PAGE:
In the early 19th century, the Cyfarthfa Ironworks were the largest in the world, owned by the Crawshay dynasty who built Cyfarthfa Castle as their majestic residence overlooking the ironworks. In the manner of landed the gentry who in the previous century employed Gainsborough to paint their estate, so the Crawshays hoped to confirm their prestige when they commissioned Penry Williams to paint the ironworks.
Born in 1802 and the son of a house decorator, Williams was spotted by the Crawshays when he was working for his father decorating their Cyfarthfa Castle. Howells discussed two of his works which depict the ironworks. Interestingly, in Cyfarthfa Ironworks Interior at Night, painted in 1825, Cyfarthfa Castle, built at great expense, can be seen, its windows illuminated, beyond the workers toiling in the foreground.
Its architect spoke of it in terms that no doubt reflected his patron’s opinion:
In the foreground, the terrace, park and river Taff, beyond which the great iron-works become conspicuous; these, at night, offer a truly magnificent scene, resembling the fabled Pandemonium, but upon which the eye may gaze with pleasure, and the mind derive high satisfaction, knowing that several thousand persons are there constantly employed and fed by that active spirit, perfect enterprise, and noble feeling, of the highly respected owner.
Thomas Carlyle saw things differently:
Poor creatures broiling all in sweat and dirt, amid their furnaces, pits and rolling-mills … grimy mortals, black and clammy… screwing out a living for themselves presided over by sooty Darkness, physical and spiritual, by beer, Methodism and the Devil.
It was Francis Crawshay, however, who was responsible for another artistic commission discussed by Howells. He asked W J Chapman, an itinerant artisan artist, to paint sixteen small portraits of his employees that he hung in his office. The subjects included workers as well as managers, all depicted in working dress and with the tools of their trade. Crawshay’s commission left to succeeding generations unique portraits of industrial workers. The portraits are an astonishing revelation. No other such images of industrial workers of this period are known. Even more unusually, the names and job titles of these workers were recorded. You can see some of these marvellous portraits in this earlier blog post.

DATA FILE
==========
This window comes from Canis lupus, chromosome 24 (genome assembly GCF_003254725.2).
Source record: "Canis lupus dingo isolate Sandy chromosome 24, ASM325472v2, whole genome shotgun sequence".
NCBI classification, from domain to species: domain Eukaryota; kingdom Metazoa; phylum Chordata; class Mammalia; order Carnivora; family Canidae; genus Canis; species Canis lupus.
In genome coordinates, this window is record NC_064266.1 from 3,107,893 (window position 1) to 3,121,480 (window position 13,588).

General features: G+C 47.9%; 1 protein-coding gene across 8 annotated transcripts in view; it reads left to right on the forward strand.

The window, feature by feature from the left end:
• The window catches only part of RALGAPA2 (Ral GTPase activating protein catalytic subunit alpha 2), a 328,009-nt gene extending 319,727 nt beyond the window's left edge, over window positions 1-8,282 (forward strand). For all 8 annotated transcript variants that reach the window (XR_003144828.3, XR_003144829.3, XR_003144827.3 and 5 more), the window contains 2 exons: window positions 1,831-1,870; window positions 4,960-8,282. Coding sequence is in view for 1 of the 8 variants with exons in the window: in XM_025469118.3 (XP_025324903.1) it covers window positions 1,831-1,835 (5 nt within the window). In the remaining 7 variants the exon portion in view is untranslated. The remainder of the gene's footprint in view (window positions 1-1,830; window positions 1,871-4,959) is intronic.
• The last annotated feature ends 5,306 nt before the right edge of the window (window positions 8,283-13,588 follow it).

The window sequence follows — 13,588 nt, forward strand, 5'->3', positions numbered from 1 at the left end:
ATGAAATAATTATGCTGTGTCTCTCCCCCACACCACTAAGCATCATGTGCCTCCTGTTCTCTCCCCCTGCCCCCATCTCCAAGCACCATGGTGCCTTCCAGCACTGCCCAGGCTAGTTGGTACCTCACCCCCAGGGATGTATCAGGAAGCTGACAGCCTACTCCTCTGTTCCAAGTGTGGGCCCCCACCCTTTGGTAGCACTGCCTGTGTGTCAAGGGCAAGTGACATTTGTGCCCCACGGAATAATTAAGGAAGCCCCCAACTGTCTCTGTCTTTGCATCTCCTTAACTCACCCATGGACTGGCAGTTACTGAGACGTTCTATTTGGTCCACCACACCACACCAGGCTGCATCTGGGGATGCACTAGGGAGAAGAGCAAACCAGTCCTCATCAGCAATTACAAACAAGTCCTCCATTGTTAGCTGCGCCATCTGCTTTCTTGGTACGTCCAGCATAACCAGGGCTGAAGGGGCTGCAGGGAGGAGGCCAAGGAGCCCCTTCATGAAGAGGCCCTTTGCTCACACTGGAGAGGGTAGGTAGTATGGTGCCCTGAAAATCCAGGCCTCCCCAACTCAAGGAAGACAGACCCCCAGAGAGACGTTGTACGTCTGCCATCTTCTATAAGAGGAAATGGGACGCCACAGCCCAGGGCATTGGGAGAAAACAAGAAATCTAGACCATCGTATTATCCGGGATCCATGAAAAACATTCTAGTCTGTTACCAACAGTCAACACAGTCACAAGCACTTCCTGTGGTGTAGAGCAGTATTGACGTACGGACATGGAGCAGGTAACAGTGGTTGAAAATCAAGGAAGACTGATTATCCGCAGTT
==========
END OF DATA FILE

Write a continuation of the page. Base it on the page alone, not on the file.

Howells also featured a series of photographs, taken in the 1860s, of women who worked at Tredegar Ironworks. They were the work of local photographer William Clayton. Unlike Crayshaw’s portraits, the identity of the women is unknown and the elaborate studio backdrops serve to emphasise their class, and in many of the photos the women appear drained and dispirited by overwork. This was their purpose, since they were taken to highlight the impact of heavy industry on the domestic life of female labourers. Some of these photos can be viewed in the same blog post.
Howells told how the drama of industry attracted artists to the Valleys (and other early industrial sites, such as Coalbrookdale), citing Thomas Hornor’s view of Rolling Mills at Merthyr, deliberately viewed at night so that the drama of the scene could be emphasised by the shafts of light which penetrate the darkness.
By the 20th century, Howells argued, the people who lived in the Valleys, subject to low wages and harsh conditions, were amongst the most radicalised in the world. They organised themselves in unions, and their subscriptions raised the money to build the Welfare Halls that could be found in every community, and which supported a thriving culture of political debate, literary and artistic appreciation, music and song.
A new generation of artists emerged who had grown up alongside colliers and their families. Trained in Swansea’s School of Art, they brought a new realism to the portrayal of this industrial world, more concerned with social issues.